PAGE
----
The blog Anaba posted some photos of an "outsider artist" mural done in the employee break room of a chain grocery store in upstate NY. It's beautiful work, but I'll let Anaba tell you its location and the name of the creator. I know we all fantasize about fame and fortune allowing people to quit their day jobs, but employers aren't Medicis (at least for very long). Projects like this usually exist only in the tiniest cracks of the ownership society. So why am I blabbing? Probably the same reason Anaba is: I want you to see those human-sized vampire bats eating that wolf-lizard, and the scrofulous Lovecraftian obscenity on the right engulfing that forest of fleshy pseudopods, which could be prescient glimpses of the future of life on Earth, or a stark allegory of present day emotions. (Not mine, of course!)
My favorite Christmas movie, and the best Frank Capra movie IMHO, was on TCM last night: Meet John Doe (1941). Robert Osborne introduced it as a "delightful comedy"--what has he been smoking? Sure, it's funny, Capra earned his chops doing Mack Sennett one-reelers, and whenever the plot lags, which is never, someone is always falling over a chair or, in one notable bit, messing up a hand painted sign on a new newspaper executive's glass door. But the theme is pure dystopian science fiction: What if the Second Coming of Jesus were a plot engineered by Hitler?
Jesus is Long John Willoughby (Gary Cooper), a down and out minor league baseball player who becomes a love-thy-neighbor speechifying "John Doe" to millions of Americans without hope. Hitler is D.B. Norton, who has his own personal police force (shades of Bush and Blackwater) and owns as much major media as Rupert Murdoch. Norton secretly underwrites the "John Doe Clubs" that spring up around the country in the wake of a popular radio speech by Willoughby (shades of Cindy Sheehan's grassroots appeal), and although the clubs are supposed to be apolitical and anti-politician, the media tycoon plans to have the bought-and-paid-for baseball bum announce the "D.B. Norton for President" campaign at a national "John Doe Convention" (shades of Promise Keepers, Million Man March, etc.).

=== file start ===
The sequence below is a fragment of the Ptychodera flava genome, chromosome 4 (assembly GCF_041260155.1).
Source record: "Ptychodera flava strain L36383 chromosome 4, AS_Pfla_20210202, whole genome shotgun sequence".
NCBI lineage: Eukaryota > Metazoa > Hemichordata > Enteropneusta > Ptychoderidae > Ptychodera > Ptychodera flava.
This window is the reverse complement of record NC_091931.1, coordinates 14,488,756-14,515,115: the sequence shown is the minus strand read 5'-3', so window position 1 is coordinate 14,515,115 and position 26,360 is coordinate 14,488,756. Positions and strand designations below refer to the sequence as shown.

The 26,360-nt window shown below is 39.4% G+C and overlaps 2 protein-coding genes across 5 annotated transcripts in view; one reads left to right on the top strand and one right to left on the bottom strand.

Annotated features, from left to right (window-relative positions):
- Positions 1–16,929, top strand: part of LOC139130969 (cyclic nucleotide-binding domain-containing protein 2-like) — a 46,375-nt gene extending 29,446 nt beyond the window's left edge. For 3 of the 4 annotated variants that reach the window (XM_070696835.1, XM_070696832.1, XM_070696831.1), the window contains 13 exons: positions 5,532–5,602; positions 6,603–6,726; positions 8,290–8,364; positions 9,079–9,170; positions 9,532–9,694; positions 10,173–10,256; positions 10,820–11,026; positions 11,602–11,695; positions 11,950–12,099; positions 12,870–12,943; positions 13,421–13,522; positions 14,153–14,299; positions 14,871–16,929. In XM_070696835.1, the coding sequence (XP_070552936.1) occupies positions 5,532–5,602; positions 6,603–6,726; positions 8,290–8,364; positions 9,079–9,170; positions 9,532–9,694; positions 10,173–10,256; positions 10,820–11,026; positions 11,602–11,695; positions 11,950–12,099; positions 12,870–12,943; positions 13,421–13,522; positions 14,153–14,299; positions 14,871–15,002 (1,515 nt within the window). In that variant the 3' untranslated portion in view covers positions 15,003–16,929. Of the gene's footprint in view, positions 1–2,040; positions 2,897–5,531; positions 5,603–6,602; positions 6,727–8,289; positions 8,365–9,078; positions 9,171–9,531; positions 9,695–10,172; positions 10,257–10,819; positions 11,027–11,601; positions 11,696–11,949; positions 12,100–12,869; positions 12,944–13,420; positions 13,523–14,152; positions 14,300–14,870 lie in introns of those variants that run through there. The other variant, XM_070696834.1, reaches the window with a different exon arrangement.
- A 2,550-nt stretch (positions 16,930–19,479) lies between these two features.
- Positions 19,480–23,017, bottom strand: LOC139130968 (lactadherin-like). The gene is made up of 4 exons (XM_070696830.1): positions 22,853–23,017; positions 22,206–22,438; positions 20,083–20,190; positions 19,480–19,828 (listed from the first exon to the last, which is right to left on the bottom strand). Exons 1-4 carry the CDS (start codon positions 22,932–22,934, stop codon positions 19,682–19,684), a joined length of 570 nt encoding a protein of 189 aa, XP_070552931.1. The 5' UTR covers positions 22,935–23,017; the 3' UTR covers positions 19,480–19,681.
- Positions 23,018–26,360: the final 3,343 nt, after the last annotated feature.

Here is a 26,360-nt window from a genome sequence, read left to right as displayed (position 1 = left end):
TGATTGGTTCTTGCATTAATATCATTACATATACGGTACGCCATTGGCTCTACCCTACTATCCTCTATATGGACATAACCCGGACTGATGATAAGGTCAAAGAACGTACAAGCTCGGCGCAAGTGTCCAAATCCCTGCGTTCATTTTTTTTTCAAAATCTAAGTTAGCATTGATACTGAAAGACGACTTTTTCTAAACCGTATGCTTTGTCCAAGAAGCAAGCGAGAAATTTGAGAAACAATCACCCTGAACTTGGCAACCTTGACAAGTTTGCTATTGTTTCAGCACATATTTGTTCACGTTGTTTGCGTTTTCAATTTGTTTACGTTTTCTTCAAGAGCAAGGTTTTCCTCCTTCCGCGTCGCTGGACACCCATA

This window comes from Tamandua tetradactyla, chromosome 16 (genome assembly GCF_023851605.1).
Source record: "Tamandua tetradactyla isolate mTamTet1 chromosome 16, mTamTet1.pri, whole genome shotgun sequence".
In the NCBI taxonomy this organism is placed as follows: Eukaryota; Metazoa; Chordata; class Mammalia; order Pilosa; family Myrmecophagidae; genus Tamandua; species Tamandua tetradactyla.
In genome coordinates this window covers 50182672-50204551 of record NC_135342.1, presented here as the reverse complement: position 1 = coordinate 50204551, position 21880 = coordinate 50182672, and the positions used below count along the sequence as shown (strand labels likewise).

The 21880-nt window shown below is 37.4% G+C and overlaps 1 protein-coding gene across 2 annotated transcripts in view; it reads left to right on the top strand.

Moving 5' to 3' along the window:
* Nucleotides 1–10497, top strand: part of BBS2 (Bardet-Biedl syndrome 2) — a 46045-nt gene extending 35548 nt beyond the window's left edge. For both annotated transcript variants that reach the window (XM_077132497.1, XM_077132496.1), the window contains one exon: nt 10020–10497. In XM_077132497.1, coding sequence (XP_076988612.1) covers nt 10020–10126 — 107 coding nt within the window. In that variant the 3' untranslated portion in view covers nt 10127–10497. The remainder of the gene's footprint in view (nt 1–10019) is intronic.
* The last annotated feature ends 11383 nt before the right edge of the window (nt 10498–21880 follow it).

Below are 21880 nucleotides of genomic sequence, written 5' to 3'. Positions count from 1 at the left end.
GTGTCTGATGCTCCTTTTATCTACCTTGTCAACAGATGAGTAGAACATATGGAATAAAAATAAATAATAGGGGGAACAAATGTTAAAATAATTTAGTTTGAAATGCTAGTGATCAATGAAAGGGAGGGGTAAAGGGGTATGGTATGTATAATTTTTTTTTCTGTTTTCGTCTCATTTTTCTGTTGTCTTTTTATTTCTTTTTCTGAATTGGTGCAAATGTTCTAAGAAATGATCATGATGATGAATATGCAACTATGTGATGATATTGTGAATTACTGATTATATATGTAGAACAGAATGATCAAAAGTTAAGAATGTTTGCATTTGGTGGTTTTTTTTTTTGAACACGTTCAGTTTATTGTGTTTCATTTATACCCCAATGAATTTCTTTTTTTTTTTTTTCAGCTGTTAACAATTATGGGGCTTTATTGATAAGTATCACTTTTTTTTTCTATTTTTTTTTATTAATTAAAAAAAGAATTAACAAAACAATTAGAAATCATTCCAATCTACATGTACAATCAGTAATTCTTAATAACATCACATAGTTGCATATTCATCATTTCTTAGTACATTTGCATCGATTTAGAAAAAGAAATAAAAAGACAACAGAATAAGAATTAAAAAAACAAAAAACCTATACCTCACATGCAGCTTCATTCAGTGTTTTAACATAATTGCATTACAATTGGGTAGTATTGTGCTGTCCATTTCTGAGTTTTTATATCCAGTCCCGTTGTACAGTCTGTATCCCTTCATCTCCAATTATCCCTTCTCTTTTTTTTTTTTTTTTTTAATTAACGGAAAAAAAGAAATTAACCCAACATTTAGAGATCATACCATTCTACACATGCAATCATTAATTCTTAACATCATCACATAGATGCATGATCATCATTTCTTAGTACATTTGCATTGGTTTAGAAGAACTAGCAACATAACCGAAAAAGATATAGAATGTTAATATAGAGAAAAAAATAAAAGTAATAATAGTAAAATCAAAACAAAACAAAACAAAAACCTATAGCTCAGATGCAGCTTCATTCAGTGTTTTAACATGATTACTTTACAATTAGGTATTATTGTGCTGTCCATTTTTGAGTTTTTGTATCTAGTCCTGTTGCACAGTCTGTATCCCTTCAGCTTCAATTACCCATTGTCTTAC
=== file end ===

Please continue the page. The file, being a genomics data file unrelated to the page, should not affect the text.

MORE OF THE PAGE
Willoughby is a media creation, the brainchild of a cynical reporter played by Barbara Stanwyck, who has Rovian instincts for tapping aggrieved populism, while Norton supplies the dirty tricks. According to an interesting Capra bio I read, Willoughby is a stand-in for the director, who became enormously popular after the success of the populist films Mr. Deeds Goes to Town and Mr. Smith Goes to Washington but as a well paid Hollywood functionary was always uncomfortable with people's expectations that he would "stand up to the system" or be a general champion for socialist causes, particularly as Hollywood's politics started to shift rightward after the Depression. The bio points out that Capra was slightly fixated on suicide. As in It's a Wonderful Life, Meet John Doe's plot hinges on a character about to jump from a high place.